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November 1, 2020

How Expensive an SD Card Do You Need? | How To Choose the Perfect Card for Your Camera.

I recently went out and bought the Sony A7S III for my YouTube Channel. It’s an incredible video camera, and I love it!

However, figuring out which SD card to buy was incredibly confusing. What card did I need? UHS-I, UHS-II, CF-Express, something else? Let’s simplify this for the future-me’s out there.

What Matters is the Write Speeds and Capacity of the Card

There is so much marketing lingo printed on SD cards that it’ll make your head explode. We can simplify this by grabbing the relevant information from what’s printed on the front of the card. Most cards will have a ton of numbers on them; below are the items you want to look at.

You’ll care about the capacity of the card for obvious reasons. This is the maximum amount of data that the card can hold.

Read speeds are something I don’t pay a lot of attention to because I don’t really care if it takes me 30 seconds or 30 minutes to pull all of the data off of the card. In the example above, 170 MB/s read speeds could pull a 128 GB card in about 13 minutes.

You primarily want to focus on write speeds when buying an SD card or any type of memory card for your camera. In 2024, most cards will have a v30, v60, or v90 printed on it (it changes every year). The v stands for “video speed class,” and the number next to the “v” is how many MB/S that can be sustainably written to the card.

Your card is fine as long as your camera isn’t attempting to write to the SD card faster than the card can accept. We have to look up the bitrate for our camera’s preferred recording settings to figure that out.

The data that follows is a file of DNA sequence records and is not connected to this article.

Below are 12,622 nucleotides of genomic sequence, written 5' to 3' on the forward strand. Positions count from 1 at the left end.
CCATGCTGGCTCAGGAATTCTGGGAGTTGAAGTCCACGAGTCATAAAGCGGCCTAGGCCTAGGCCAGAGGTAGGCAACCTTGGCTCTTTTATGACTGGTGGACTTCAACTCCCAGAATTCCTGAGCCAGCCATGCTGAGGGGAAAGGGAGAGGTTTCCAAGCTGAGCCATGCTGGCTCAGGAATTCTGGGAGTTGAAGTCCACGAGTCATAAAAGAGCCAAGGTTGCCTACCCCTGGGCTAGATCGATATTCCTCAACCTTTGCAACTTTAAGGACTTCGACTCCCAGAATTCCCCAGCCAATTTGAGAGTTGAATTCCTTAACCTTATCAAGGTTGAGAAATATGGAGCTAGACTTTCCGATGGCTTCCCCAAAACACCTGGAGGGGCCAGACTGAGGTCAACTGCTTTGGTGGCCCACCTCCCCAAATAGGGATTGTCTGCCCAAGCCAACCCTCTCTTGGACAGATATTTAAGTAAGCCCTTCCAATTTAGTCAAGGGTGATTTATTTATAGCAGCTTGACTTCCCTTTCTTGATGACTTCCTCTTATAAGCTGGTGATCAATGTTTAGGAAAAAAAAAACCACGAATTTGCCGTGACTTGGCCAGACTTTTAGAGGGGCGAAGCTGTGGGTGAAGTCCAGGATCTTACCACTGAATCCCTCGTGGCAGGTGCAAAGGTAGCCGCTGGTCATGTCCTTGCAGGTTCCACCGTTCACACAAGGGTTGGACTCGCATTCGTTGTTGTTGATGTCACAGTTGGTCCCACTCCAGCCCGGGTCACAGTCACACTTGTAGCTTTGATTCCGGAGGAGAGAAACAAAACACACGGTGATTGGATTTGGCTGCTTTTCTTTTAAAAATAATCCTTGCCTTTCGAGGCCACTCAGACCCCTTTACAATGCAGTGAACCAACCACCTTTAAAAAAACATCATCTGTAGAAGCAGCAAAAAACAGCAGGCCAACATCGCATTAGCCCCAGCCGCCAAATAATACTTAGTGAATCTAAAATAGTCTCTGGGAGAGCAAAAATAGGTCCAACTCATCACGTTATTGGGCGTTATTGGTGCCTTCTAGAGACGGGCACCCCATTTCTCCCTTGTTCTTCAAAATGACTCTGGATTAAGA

How To Figure Out Your Camera’s Bitrate.

This is going to appear in your camera’s menu. The bitrate’s menu location will vary wildly by the manufacturer. I’ll use the Sony A7S III as an example, and hopefully, you can find similar options on your camera.

On the A7S III, go into your menu and choose what file format you want to record in. For me, it’s 4k h.265. Then click movie settings. You should see at bitrate listed under movie settings. For me, it’s 100M.

This is the speed at which your camera is going to attempt to write to your SD card. And right now, you’re probably saying, “But Shaun, your card only had a sustained write speed of 30MB/S; that’s not fast enough!”

And you’d be wrong. Cameras typically list their bitrate in megaBITS per second. SD cards usually list their write speeds in megaBYTES per second. There are 8 bits in a byte, meaning a 30MB/s SD card can handle up to a 240Mbps bitrate. Got that?

Also, note that different camera record settings will have different bitrates. For example, if I switch from recording at 24 frames per second to 120 frames per second, my bitrate skyrockets up to 280Mbps.

Suddenly my UHS-I memory card is not quite fast enough to handle the load. If I intend to shoot using this bitrate, I may need to buy a faster memory card. Make sense?

So are we done? Do we need to know anything else before buying an SD card?

Figure Out What Card Types Your Camera Supports

It seems like a new type of memory card comes out every single year. So if I tell you one is “best bang for your buck” in this blog post, it’s likely to be wrong when you read this in a year or two.